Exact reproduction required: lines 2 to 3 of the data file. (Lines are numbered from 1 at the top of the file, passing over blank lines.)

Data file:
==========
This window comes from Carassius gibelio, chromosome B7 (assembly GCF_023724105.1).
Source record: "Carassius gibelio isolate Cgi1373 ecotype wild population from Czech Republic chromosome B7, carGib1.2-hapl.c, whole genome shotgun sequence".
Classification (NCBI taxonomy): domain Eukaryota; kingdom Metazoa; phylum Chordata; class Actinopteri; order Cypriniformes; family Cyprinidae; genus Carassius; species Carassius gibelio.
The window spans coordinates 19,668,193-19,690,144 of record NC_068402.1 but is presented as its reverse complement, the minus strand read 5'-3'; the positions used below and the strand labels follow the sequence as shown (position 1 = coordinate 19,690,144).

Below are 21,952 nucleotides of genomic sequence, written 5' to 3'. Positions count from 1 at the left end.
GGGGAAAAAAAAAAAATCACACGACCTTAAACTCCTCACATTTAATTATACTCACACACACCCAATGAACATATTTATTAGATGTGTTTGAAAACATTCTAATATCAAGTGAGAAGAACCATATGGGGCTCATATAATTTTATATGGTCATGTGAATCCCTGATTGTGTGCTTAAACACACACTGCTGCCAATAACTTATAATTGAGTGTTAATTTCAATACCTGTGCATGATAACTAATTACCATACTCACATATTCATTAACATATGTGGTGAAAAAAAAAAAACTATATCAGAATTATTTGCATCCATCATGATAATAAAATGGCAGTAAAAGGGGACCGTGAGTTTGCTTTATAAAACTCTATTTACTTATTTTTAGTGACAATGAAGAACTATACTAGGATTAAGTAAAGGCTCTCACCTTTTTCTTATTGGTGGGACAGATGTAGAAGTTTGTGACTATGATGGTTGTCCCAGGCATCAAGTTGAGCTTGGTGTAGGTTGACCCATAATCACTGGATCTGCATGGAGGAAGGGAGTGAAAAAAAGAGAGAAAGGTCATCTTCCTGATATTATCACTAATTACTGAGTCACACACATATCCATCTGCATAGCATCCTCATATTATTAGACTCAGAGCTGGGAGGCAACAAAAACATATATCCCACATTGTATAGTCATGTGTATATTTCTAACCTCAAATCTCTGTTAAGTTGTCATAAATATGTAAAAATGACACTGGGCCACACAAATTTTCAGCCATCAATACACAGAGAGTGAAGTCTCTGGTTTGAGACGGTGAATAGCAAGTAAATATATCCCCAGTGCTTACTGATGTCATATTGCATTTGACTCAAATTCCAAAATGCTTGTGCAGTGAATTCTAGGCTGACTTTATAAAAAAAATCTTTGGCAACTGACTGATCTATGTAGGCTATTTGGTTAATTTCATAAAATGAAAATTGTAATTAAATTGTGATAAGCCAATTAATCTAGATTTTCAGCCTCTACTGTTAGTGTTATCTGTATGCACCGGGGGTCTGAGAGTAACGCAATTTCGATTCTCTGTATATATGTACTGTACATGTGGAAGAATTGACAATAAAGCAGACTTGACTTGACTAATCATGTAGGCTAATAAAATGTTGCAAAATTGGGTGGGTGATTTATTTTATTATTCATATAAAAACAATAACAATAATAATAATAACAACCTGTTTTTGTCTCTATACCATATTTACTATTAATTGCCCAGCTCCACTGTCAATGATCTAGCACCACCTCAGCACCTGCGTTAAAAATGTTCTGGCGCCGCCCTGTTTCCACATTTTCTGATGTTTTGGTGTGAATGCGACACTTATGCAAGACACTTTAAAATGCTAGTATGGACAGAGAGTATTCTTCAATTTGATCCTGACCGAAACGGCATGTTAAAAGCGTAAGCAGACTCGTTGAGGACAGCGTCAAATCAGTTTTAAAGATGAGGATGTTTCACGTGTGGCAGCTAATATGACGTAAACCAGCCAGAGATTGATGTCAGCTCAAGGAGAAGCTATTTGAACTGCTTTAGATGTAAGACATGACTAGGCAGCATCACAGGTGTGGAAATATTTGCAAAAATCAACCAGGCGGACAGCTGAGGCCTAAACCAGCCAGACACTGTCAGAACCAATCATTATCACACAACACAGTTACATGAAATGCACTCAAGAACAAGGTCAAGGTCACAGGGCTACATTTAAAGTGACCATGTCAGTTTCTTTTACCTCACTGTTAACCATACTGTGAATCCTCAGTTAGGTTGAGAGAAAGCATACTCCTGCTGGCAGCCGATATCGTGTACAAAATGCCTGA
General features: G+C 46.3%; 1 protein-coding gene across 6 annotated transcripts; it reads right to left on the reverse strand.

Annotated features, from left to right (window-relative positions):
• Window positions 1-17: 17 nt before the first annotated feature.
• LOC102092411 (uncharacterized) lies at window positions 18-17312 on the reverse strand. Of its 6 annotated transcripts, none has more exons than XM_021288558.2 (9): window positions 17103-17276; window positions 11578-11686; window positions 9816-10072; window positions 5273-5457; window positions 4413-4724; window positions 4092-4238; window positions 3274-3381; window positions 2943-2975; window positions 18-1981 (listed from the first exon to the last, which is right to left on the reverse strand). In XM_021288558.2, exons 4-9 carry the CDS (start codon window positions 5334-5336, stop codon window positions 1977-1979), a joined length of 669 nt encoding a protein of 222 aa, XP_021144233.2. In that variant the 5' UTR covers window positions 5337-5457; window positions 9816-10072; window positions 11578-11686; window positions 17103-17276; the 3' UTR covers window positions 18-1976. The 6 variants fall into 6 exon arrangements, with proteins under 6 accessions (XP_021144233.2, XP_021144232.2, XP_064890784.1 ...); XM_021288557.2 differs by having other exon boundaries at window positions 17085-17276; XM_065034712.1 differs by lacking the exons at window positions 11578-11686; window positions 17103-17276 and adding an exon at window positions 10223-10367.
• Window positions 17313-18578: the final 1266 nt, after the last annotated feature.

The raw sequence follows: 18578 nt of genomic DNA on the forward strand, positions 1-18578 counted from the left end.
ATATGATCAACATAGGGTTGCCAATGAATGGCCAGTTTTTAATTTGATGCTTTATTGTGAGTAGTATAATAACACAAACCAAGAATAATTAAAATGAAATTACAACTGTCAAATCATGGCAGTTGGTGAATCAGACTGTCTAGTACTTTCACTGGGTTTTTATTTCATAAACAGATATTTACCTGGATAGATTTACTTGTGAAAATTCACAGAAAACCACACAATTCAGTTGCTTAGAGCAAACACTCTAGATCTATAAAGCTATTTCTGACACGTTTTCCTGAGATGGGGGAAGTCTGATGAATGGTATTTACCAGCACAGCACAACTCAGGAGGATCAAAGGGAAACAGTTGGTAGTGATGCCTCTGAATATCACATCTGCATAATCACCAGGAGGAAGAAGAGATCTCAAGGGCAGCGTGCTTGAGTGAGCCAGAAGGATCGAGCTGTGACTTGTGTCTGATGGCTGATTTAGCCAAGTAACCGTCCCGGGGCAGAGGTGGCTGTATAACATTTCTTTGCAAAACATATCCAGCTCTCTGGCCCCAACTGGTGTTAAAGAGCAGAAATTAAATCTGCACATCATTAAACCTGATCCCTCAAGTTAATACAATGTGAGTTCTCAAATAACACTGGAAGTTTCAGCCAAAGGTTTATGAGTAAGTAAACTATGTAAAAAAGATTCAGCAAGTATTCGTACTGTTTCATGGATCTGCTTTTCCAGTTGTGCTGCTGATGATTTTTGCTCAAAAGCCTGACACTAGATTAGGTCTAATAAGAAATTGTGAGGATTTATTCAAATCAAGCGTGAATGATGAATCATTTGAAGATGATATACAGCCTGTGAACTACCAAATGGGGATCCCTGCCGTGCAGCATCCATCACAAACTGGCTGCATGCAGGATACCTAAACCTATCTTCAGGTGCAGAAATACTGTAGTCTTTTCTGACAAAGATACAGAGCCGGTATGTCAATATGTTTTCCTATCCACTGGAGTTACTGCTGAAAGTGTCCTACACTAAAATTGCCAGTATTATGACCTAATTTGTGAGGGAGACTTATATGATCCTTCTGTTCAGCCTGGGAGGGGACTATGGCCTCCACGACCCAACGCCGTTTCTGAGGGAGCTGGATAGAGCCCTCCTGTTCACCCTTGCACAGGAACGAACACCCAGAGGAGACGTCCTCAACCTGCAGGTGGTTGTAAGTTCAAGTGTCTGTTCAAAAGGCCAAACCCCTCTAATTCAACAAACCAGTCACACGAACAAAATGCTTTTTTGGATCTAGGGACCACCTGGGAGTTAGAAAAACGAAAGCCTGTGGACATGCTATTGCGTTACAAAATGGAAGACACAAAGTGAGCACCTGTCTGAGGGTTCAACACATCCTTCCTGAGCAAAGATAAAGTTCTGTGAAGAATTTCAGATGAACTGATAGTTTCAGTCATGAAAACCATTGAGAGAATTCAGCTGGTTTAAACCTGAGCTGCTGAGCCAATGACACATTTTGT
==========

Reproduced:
Source record: "Carassius gibelio isolate Cgi1373 ecotype wild population from Czech Republic chromosome B7, carGib1.2-hapl.c, whole genome shotgun sequence".
Classification (NCBI taxonomy): domain Eukaryota; kingdom Metazoa; phylum Chordata; class Actinopteri; order Cypriniformes; family Cyprinidae; genus Carassius; species Carassius gibelio.